Researchers have discovered that impurities such as salt and alcohol affect how ice forms on surfaces such as the hull of ships in arctic conditions. Illustration by the Anand group.
Researchers have discovered that impurities such as salt and alcohol affect how ice forms on surfaces such as the hull of ships in arctic conditions. Illustration by the Anand group.

As winter approaches in the Northern hemisphere, many will soon face one of their toughest foes: ice. From delaying flights to making roads slippery, ice accumulation on surfaces wreaks havoc in many ways.

But not all ice is created equal. In new research from the University of Illinois at Chicago (UIC), scientists studied the stickiness of ice containing everyday contaminants such as salt, soap and alcohol. They report their findings in a paper in Materials Horizons.

Most laboratory studies typically test ice made from pure water, but in nature, ice is seldom pure. “Be it dirty sidewalks or the hull of Arctic-going marine ships, there’s always impurities there,” said Sushant Anand, associate professor of mechanical and industrial engineering at UIC and senior author of the paper. “So, the natural question that comes to mind is: what is the influence of these compounds on how strongly ice sticks to surfaces?”

Anand’s laboratory prepared ice with varying concentrations of contaminants and tested how strongly they clung to different industrial materials. Surprisingly, they found that, under certain conditions, impure ice was much less sticky than ice made from pure water.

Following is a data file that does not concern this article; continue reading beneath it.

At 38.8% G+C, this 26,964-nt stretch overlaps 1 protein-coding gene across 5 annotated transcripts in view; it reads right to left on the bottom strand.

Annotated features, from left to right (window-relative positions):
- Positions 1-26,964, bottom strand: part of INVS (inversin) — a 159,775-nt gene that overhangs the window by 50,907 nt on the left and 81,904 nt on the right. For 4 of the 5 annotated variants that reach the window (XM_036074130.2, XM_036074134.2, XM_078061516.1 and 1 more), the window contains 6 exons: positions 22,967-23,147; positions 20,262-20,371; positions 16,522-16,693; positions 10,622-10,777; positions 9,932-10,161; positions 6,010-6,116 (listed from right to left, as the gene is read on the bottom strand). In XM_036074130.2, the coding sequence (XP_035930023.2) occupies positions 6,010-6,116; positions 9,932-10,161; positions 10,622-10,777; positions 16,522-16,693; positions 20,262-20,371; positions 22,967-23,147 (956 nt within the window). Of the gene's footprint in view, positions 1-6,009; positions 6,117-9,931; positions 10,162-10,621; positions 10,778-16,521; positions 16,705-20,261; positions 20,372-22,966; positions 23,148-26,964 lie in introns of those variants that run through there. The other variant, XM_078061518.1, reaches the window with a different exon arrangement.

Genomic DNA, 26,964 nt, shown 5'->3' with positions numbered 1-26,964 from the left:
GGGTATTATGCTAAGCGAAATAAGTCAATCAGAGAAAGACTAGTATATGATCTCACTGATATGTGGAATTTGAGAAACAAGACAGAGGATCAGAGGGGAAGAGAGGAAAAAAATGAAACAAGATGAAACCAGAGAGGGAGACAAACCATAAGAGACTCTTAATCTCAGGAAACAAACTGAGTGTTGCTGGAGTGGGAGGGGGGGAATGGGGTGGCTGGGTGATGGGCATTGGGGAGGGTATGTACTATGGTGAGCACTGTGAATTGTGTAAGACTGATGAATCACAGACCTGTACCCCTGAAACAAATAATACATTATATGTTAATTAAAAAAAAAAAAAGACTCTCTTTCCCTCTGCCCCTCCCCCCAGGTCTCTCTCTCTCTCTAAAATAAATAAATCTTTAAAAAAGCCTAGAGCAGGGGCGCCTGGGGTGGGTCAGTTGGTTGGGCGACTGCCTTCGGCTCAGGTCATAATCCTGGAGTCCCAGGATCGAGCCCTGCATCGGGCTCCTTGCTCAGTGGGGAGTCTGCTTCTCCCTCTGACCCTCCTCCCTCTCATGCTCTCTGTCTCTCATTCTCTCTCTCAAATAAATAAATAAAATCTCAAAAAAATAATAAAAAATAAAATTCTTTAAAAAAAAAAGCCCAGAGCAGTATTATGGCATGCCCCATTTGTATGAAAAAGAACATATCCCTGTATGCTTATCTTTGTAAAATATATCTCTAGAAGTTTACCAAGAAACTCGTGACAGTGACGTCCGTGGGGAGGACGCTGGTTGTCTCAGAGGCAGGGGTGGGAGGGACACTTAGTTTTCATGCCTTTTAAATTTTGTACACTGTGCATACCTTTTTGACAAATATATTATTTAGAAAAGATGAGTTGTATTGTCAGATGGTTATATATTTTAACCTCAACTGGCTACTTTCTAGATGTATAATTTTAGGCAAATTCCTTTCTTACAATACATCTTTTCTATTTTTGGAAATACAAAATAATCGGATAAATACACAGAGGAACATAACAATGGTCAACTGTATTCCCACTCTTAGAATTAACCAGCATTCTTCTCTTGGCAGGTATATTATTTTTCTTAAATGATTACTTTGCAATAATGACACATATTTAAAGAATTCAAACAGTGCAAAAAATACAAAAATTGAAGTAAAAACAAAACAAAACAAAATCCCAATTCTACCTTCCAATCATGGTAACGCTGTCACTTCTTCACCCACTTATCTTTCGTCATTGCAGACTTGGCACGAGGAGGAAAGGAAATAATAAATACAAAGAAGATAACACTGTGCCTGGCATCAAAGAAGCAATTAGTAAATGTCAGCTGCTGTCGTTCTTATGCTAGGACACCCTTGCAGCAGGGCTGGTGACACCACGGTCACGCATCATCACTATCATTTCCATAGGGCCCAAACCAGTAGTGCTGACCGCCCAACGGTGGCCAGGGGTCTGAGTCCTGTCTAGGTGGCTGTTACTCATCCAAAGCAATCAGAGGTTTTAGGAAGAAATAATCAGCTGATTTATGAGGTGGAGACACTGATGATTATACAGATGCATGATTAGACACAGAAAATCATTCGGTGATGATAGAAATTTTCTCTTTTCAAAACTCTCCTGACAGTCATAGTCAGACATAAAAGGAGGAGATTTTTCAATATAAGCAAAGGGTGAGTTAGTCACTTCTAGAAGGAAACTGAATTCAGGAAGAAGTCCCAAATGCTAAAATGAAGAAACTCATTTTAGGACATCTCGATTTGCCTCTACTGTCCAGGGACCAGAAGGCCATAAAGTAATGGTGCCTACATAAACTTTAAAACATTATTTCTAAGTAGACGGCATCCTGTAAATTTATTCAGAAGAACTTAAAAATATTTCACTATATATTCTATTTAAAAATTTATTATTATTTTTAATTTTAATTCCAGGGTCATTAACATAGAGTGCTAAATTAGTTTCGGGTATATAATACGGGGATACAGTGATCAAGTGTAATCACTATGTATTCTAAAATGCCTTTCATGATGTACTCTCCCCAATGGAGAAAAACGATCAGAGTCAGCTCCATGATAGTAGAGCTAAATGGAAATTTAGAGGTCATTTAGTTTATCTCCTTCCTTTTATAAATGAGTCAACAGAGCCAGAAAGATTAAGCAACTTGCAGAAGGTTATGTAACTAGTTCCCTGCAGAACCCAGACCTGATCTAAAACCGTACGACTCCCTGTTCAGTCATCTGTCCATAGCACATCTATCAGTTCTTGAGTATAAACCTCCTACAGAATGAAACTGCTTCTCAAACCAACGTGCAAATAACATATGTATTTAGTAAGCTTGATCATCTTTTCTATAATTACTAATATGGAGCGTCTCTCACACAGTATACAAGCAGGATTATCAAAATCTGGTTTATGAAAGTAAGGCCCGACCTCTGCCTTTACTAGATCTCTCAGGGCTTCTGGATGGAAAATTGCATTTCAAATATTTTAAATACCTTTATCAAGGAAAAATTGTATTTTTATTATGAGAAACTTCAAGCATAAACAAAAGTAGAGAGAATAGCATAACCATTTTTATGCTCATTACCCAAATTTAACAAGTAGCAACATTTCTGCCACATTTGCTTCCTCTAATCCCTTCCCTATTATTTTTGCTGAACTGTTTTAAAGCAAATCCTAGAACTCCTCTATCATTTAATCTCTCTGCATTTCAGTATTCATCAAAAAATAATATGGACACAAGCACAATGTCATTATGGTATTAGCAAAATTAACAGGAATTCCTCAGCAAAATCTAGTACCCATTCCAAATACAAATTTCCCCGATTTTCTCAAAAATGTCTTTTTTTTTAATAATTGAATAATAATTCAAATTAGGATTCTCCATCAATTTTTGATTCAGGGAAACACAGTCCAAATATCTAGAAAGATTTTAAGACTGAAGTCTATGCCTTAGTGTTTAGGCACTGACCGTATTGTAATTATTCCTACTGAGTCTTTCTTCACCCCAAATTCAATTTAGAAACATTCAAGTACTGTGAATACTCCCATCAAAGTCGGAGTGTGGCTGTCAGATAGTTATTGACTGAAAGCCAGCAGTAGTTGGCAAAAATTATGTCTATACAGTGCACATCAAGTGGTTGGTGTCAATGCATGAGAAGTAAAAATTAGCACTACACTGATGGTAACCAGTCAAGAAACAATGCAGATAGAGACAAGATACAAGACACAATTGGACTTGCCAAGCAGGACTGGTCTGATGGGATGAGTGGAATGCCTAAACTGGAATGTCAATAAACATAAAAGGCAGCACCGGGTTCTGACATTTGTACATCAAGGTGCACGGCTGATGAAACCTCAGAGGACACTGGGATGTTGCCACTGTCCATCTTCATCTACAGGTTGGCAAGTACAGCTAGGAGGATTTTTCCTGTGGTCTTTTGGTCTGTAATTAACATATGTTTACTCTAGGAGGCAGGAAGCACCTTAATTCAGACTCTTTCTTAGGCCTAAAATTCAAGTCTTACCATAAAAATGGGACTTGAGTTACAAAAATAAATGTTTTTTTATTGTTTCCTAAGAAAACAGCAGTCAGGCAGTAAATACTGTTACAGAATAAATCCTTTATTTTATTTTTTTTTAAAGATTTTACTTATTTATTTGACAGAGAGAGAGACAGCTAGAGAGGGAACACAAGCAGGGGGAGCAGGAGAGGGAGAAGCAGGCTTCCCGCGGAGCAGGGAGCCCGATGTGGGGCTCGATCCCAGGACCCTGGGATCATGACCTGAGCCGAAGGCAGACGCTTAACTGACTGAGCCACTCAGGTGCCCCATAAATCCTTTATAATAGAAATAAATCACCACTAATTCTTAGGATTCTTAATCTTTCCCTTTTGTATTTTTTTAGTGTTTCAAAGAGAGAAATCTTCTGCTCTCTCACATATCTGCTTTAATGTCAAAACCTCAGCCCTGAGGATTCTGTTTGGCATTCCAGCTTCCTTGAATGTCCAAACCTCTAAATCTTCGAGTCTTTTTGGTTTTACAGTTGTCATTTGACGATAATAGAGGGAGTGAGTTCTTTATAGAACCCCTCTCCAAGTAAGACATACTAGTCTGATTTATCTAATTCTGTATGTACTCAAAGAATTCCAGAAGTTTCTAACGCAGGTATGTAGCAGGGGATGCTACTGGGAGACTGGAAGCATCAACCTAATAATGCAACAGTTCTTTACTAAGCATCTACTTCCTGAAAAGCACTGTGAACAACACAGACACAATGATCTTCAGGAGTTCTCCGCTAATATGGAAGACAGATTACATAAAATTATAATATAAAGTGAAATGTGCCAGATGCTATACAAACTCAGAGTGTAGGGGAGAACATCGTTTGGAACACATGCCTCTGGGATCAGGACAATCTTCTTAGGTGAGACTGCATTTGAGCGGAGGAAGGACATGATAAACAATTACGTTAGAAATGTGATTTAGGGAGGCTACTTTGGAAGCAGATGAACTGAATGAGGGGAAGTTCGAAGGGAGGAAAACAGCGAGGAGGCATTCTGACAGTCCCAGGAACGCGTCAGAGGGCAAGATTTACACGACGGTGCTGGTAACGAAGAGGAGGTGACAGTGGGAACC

They traced the cause of this slipperiness back to the way water freezes when it contains impurities and the unique structure that forms when ice touches a solid material, called a quasi-liquid layer. “The ice region near a solid has liquid-like properties, and its thickness could contribute to how tightly ice sticks,” Anand said. “But this region is really difficult to analyze through experiments.”

So, he teamed up with UIC colleague Subramanian Sankaranarayanan and his group at UIC and Argonne National Laboratory to study this layer and how it changes with different levels of impurities, using molecular dynamics simulations. They found that as impure water freezes, it expels contaminants that drain along channels and ice-grain boundaries toward the ice base, where it forms a liquid layer that gives the ice extra slipperiness.

“These insights could lead to the design of next-generation winterization techniques that slowly release contaminants to promote facile ice shedding,” said graduated PhD student Rukmava Chatterjee, who is the first author of the paper.

These surprising test results raise another question: if small salt concentrations make ice less likely to stick to surfaces, why do ships in arctic climates that sail through salt water still struggle with ice formation?

Experiments revealed that the water freezing rate can influence how impurities migrate to regions where ice touches a solid. A slow freezing process causes the isolation of contaminants into concentrated pockets or even their complete expulsion, producing purer and stronger ice. Faster freezing preserves the contaminants within the ice and their accumulation at the ice-solid interface, leading to weaker adhesion.

“Our study represents just the tip of the iceberg, opening new lines of investigation of how impure ice adheres, with widespread implications across multiple disciplines,” Anand said.

This story is adapted from material from the University of Illinois at Chicago, with editorial changes made by Materials Today. The views expressed in this article do not necessarily represent those of Elsevier. Link to original source.